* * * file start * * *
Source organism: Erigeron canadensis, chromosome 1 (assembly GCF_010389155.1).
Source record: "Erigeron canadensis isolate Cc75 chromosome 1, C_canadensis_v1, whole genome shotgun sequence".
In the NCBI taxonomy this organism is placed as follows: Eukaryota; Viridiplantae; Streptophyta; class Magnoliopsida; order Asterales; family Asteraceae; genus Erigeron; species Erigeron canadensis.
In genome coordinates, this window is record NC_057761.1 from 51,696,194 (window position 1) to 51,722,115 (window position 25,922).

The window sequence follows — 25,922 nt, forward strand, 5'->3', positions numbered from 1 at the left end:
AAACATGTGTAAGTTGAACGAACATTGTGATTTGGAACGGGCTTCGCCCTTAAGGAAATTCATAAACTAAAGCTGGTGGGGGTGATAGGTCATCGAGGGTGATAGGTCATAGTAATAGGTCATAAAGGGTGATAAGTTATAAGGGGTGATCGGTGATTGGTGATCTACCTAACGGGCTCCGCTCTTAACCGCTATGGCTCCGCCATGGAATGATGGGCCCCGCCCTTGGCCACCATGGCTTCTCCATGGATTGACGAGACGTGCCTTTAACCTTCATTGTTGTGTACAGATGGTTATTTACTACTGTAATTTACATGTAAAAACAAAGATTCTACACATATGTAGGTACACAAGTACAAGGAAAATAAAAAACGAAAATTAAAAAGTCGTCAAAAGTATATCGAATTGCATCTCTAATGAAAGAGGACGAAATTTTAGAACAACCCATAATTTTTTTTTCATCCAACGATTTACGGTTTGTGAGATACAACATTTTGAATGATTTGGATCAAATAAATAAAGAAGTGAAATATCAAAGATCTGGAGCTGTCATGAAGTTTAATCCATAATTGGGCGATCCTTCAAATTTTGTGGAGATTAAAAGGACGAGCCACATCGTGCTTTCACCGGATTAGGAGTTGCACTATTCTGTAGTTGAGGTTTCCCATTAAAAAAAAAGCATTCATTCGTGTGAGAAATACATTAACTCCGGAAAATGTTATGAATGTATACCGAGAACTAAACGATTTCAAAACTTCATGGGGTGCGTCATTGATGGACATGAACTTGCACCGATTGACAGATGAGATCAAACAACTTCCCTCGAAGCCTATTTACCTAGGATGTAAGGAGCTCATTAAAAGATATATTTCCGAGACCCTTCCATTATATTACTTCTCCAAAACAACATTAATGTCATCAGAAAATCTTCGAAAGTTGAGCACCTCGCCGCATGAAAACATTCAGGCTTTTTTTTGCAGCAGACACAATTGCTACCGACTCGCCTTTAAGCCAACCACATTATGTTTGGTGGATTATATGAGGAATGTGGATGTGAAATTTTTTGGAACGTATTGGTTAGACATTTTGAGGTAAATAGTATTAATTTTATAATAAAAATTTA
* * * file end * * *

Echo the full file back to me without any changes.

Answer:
Source organism: Erigeron canadensis, chromosome 1 (assembly GCF_010389155.1).
Source record: "Erigeron canadensis isolate Cc75 chromosome 1, C_canadensis_v1, whole genome shotgun sequence".
In the NCBI taxonomy this organism is placed as follows: Eukaryota; Viridiplantae; Streptophyta; class Magnoliopsida; order Asterales; family Asteraceae; genus Erigeron; species Erigeron canadensis.
In genome coordinates, this window is record NC_057761.1 from 51,696,194 (window position 1) to 51,722,115 (window position 25,922).

The window sequence follows — 25,922 nt, forward strand, 5'->3', positions numbered from 1 at the left end:
AAACATGTGTAAGTTGAACGAACATTGTGATTTGGAACGGGCTTCGCCCTTAAGGAAATTCATAAACTAAAGCTGGTGGGGGTGATAGGTCATCGAGGGTGATAGGTCATAGTAATAGGTCATAAAGGGTGATAAGTTATAAGGGGTGATCGGTGATTGGTGATCTACCTAACGGGCTCCGCTCTTAACCGCTATGGCTCCGCCATGGAATGATGGGCCCCGCCCTTGGCCACCATGGCTTCTCCATGGATTGACGAGACGTGCCTTTAACCTTCATTGTTGTGTACAGATGGTTATTTACTACTGTAATTTACATGTAAAAACAAAGATTCTACACATATGTAGGTACACAAGTACAAGGAAAATAAAAAACGAAAATTAAAAAGTCGTCAAAAGTATATCGAATTGCATCTCTAATGAAAGAGGACGAAATTTTAGAACAACCCATAATTTTTTTTTCATCCAACGATTTACGGTTTGTGAGATACAACATTTTGAATGATTTGGATCAAATAAATAAAGAAGTGAAATATCAAAGATCTGGAGCTGTCATGAAGTTTAATCCATAATTGGGCGATCCTTCAAATTTTGTGGAGATTAAAAGGACGAGCCACATCGTGCTTTCACCGGATTAGGAGTTGCACTATTCTGTAGTTGAGGTTTCCCATTAAAAAAAAAGCATTCATTCGTGTGAGAAATACATTAACTCCGGAAAATGTTATGAATGTATACCGAGAACTAAACGATTTCAAAACTTCATGGGGTGCGTCATTGATGGACATGAACTTGCACCGATTGACAGATGAGATCAAACAACTTCCCTCGAAGCCTATTTACCTAGGATGTAAGGAGCTCATTAAAAGATATATTTCCGAGACCCTTCCATTATATTACTTCTCCAAAACAACATTAATGTCATCAGAAAATCTTCGAAAGTTGAGCACCTCGCCGCATGAAAACATTCAGGCTTTTTTTTGCAGCAGACACAATTGCTACCGACTCGCCTTTAAGCCAACCACATTATGTTTGGTGGATTATATGAGGAATGTGGATGTGAAATTTTTTGGAACGTATTGGTTAGACATTTTGAGGTAAATAGTATTAATTTTATAATAAAAATTTA